Life on Mars?
Identifying fossilized bacteria on Earth is challenging enough. How might we possibly identify them on Mars?
Reporters, photographers, and TV camera crews barged into the NASA building in Washington, D.C. on August 7, 1996. The audience in NASA’s auditorium paid more attention to a little, clear plastic box on the table in front of the scientists than they did to the row of people sitting there. A velvet pillow from within the box has a rock from Mars nestling on top of it like a crown jewel. The researchers declared that they had discovered indications of life inside the meteorite. Daniel Goldin, the administrator of NASA, gushed that it was a “unbelievable” day. He was more precise than he realized.
The rock, according to the researchers, developed 4.5 billion years ago on Mars and remained there until it was propelled into space 16 million years ago, most likely by the impact of an asteroid. Before falling to Antarctica 13,000 years ago, the rock traveled the inner solar system. Geologists who were snowmobiling dug it up in 1984 after it had been left on the ice near Allan Hills.
Scientists at the Johnson Space Center in Houston, led by David McKay, discovered that the rock, designated ALH84001, had an unusual chemical composition. It contained a mix of minerals and carbon molecules, which are made by bacteria on Earth. Additionally, it included magnetite crystals, a magnetic iron oxide that is produced by some bacteria. Additionally, McKay showed the audience an image of the rock using an electron microscope that revealed chains of globules that were strikingly similar to the chains that some microorganisms on Earth generate. According to McKay, the data is “pointers in that direction” rather than “absolute proof” of past Martian life, but “we believe that these are indeed microfossils from Mars.”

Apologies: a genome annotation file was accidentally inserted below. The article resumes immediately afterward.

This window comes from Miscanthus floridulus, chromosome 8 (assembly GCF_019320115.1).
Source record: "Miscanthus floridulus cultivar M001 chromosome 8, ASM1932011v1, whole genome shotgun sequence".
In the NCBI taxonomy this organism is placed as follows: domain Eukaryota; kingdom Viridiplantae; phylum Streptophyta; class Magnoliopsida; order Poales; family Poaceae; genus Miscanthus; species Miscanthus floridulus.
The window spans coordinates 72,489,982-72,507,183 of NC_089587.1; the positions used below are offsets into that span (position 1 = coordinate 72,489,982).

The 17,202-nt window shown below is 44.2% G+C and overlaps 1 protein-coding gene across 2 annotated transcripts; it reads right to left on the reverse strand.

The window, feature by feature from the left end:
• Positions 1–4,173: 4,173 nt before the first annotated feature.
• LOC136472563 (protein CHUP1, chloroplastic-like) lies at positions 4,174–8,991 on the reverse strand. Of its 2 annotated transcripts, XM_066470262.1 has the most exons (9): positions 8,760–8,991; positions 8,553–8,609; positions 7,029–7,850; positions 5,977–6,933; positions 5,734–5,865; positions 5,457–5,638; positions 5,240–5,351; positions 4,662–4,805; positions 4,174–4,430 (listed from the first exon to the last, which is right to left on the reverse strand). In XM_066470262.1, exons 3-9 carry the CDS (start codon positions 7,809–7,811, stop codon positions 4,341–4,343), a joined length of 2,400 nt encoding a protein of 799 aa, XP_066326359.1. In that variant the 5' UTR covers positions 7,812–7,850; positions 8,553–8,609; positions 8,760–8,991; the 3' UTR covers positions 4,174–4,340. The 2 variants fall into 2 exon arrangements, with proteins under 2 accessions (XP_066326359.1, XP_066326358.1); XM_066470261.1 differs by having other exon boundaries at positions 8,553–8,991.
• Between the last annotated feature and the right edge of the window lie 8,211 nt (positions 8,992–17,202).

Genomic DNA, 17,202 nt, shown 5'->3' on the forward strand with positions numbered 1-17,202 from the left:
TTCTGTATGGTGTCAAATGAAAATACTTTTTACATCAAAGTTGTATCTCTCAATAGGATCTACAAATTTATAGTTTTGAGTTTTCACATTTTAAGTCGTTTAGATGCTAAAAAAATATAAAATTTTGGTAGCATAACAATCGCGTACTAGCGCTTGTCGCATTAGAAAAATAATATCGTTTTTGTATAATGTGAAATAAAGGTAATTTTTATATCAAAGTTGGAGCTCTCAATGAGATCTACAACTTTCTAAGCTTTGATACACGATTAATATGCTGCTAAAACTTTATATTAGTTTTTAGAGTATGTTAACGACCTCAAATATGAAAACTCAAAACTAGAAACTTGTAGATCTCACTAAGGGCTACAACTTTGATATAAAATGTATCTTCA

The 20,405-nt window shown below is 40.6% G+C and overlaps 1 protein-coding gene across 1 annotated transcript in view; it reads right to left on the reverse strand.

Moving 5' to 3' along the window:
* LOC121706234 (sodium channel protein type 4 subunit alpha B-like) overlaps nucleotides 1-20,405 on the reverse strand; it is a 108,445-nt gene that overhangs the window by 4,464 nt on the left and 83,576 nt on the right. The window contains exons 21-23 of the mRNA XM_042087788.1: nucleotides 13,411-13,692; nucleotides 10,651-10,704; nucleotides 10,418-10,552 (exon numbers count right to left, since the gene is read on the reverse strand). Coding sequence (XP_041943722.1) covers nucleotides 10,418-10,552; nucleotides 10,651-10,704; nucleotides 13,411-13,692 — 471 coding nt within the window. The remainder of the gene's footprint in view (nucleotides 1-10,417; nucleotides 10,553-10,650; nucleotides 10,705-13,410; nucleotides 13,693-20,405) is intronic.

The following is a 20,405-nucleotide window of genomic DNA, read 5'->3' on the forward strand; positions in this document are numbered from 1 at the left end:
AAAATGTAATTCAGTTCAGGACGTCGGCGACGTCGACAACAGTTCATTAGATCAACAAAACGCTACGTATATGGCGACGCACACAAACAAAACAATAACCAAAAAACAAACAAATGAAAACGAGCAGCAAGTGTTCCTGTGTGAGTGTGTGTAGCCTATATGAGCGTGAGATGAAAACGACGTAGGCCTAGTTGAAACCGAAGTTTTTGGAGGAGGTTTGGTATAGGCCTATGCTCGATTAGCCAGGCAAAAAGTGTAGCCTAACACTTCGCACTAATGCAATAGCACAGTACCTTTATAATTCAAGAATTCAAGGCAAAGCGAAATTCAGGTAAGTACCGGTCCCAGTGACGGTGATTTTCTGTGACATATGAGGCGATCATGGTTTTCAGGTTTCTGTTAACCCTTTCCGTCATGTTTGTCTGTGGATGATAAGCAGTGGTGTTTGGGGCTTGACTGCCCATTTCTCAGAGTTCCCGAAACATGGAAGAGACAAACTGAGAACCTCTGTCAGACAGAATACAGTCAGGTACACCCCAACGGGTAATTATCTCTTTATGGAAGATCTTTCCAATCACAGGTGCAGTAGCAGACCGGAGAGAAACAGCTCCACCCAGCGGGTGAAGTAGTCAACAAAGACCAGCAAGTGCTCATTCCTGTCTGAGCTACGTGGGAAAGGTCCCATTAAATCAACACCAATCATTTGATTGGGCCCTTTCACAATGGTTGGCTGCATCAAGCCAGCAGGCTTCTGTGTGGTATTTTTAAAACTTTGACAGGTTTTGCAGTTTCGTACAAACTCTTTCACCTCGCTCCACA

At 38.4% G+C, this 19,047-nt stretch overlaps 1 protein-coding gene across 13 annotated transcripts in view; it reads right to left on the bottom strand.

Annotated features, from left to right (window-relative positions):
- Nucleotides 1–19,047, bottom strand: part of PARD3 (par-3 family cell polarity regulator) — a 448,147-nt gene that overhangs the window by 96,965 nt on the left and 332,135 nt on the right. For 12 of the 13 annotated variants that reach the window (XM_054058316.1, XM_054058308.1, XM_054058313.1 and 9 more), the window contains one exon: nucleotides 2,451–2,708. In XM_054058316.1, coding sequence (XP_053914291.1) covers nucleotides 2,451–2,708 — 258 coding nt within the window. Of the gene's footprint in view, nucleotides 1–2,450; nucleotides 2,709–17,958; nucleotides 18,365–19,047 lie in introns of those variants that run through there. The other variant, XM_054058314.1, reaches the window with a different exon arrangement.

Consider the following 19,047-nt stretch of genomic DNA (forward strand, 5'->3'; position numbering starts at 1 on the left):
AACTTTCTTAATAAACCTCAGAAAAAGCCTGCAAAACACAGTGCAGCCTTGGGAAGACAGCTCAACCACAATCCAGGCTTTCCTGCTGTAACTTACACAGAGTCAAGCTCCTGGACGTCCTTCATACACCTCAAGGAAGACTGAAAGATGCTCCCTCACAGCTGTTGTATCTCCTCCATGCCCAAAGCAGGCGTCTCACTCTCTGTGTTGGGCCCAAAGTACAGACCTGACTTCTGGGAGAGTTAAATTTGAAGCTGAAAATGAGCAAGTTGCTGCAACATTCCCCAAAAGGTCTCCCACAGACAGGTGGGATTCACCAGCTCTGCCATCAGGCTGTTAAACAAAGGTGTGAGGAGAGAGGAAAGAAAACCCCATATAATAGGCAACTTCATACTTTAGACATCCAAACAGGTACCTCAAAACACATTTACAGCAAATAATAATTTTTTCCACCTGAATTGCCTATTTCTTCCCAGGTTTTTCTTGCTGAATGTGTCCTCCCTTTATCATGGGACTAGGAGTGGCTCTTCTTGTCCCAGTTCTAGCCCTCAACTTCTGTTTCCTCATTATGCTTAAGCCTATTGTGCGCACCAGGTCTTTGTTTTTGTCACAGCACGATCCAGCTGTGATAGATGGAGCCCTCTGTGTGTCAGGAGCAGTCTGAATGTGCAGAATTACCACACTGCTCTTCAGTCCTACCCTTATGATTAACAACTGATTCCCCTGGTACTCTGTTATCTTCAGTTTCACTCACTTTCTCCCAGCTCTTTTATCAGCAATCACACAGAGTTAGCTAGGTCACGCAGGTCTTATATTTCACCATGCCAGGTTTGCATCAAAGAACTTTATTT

J. William Scoff, a pale biologist with a focus on early Earth fossils at the University of California, Los Angeles, was among the last speakers that day. Scoff announced to the crowd, “I’ll show you the oldest evidence of life on this planet,” and then showed a slide of a chain of minute globules that he had discovered in Australia and that was 3.465 billion years old. Schopf stated, “These are demonstrably fossils,” meaning that NASA’s Martian images were not fossils. Carl Sagan, an astronomer, was quoted by the speaker as saying, “Extraordinary claims require extraordinary evidence.”
Scientists have questioned how they can determine whether a blob, crystal, or chemical abnormality is a sign of life—even on Earth—in response to the disagreement. The fossils Shop proudly presented in 1996 are among the earliest pieces of life-on-Earth evidence that have sparked discussion. This argument raises important issues, such as the origin of life on Earth. Some scientists assert that life did not resemble life as we know it today for the first few hundred million years that it existed.
NASA researchers are using what they’ve learned to address the debate over whether there is life on Mars. If everything goes according to plan, a new generation of rovers will reach Mars during the following ten years. These initiatives will make use of cutting-edge technologies developed to identify specific compounds produced by live or extinct Martian life.